Figures in a Landscape
This exhibition at the Kunsthalle Düsseldorf is the first major solo show by the British-Japanese artist Simon Fujiwara (* 1982) at a museum in Germany, where he has lived for ten years. The question of the construction and representation of identity, history, and stories is a central element in Fujiwara’s oeuvre, which includes both video and performance works as well as sculptures.
Like an anthropologist of our time, he examines the things that surround us on a daily basis and brings the fictional in the supposedly factual to light with an impressive incisiveness. To this end, the artist adapts often dominant pictorial conventions and aesthetics from areas such as marketing and advertising, pop culture, and social media, only to undermine them from the inside or reveal the ambivalences inherent in them through subtle alterations. Fujiwara is distinguished by the fact that he not only reflects what we see, but continually reminds us of the blind spot in our perception by focusing on processes and modes of production in the media on which these images are based.
With Figures in a Landscape, the artist focuses on processes of the formation of identity and our attempts to situate ourselves and others—whether socially and culturally, politically, economically, or ethically. The relevance of a gaze that can be both familiar and distanced is evident in the works collected here, many of which show a special connection to Germany.
The center of the Sidelight Hall is composed of paintings from the 100-part series Masks (Merkel), “painted” with makeup developed especially for HD cameras, which the chancellor also uses. Fujiwara’s most recent work is also dedicated to a woman and her public perception: Joanne (2016) sensitively and pointedly deals not only with role models for modern women, but also with the question of the extent to which we have control over our own image or can be influenced by an image that is imposed on us from the outside.
The question of our degree of control over our (self-)image also appears in an altered form in the other works in the exhibition. For instance, the almost religiously staged, bronze-coated home recycling waste bins in Ich (2015) proclaim an understanding of the subject and an assertion of individuality which are derived from the intention embodied in them of acting with integrity and consideration for the environment around us even in throwing something away.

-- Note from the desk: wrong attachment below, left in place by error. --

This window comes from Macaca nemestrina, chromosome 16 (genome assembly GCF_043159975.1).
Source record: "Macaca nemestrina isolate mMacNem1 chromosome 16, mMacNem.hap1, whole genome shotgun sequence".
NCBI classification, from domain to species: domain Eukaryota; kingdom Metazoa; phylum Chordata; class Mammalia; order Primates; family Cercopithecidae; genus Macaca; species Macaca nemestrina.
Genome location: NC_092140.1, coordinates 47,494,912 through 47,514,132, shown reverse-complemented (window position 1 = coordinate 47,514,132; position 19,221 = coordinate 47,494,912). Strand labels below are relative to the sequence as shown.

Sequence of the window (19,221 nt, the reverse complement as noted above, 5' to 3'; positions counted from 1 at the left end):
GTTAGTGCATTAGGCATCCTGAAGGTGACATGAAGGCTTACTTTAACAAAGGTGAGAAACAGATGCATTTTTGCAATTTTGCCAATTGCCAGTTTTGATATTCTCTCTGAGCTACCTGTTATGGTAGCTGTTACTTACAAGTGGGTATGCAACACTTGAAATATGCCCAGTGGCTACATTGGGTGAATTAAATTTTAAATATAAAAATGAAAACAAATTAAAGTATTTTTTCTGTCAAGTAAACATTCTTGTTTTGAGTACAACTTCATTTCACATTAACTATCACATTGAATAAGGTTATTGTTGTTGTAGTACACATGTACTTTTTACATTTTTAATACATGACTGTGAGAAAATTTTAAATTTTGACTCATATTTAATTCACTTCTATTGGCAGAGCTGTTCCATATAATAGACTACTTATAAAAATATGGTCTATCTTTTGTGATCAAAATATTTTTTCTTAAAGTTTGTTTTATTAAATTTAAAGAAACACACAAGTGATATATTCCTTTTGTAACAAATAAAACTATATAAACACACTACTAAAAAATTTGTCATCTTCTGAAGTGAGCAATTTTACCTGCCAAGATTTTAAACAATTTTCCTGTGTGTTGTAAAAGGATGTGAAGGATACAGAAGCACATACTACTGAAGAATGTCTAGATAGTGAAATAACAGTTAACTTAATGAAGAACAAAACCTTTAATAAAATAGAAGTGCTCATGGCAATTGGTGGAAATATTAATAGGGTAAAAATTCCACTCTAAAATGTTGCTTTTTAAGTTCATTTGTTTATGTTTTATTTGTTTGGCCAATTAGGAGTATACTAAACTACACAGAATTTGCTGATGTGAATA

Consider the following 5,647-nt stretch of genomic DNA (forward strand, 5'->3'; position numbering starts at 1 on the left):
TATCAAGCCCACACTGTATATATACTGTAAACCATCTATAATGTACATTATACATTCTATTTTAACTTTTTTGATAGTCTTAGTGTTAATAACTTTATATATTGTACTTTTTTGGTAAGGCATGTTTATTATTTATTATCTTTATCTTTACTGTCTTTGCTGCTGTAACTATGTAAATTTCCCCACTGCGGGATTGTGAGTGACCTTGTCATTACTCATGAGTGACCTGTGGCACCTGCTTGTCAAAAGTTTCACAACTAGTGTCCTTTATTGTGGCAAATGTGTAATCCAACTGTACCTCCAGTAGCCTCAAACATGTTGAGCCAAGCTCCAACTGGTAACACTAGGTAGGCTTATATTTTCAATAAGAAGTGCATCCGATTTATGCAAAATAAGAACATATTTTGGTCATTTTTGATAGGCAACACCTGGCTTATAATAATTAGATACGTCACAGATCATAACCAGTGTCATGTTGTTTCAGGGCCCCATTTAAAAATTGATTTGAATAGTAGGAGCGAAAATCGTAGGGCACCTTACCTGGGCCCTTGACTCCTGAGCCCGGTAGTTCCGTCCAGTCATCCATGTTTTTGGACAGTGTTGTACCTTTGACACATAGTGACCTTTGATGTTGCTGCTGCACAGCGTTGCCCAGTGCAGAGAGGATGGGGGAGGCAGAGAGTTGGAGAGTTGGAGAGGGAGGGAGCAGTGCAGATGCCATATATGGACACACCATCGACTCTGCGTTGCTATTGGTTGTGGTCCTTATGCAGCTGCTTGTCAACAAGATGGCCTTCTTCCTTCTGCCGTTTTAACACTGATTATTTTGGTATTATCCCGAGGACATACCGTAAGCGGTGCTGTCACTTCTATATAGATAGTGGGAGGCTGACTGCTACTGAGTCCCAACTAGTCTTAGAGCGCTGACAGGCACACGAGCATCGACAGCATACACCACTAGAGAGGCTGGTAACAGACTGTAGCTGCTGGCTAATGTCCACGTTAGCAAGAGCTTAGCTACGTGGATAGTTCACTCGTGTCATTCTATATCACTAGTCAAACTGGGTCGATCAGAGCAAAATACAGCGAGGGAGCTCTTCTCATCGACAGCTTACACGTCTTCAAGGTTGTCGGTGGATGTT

The video work Hello (2015) deals with the degree to which life paths and notions of a happy existence which are especially prevalent in the Western, industrialized world can be categorized as not necessarily concrete facts but as idealized images shaped by the market economy within a paradigm of self-optimization.
Although visitors seem to come extremely close to the characters and people whom they encounter in the exhibition landscape – physically as well as through their personal stories—our knowledge of them ultimately remains vague. The works demand an active engagement with the problems of viewing images of people and reveal a representational paradox in which the viewer is only made aware of a potential reality lurking behind the image through experiencing a cropped, edited and highly controlled depiction. Unavoidably, the respective environment also has an influence as a “landscape” in which a person is embedded and from which it can only be separated with difficulty, as indicated by the title Figures in a Landscape.
In this way, Simon Fujiwara points to the assumption that identity is always a placement and a form of negotiation, something that cannot be fully or permanently determined. The possible freedom that lies behind this insight gives rise both to the celebrated idea of individual self-actualization and to its inseparable flip side, a self-marketing that is constantly demanded of us, with which we stylize ourselves into consumable products.
Moreover, the sleek white cube setting of the exhibition emphasizes the aspect of artificiality and the increasing standardization of images (of people). This can be understood as an impetus to also continually reexamine the perceptions and values that we consider natural. With his works, Simon Fujiwara sensitizes us not to become victims of images, and instead to use images and artifacts themselves as tools for criticism and analysis.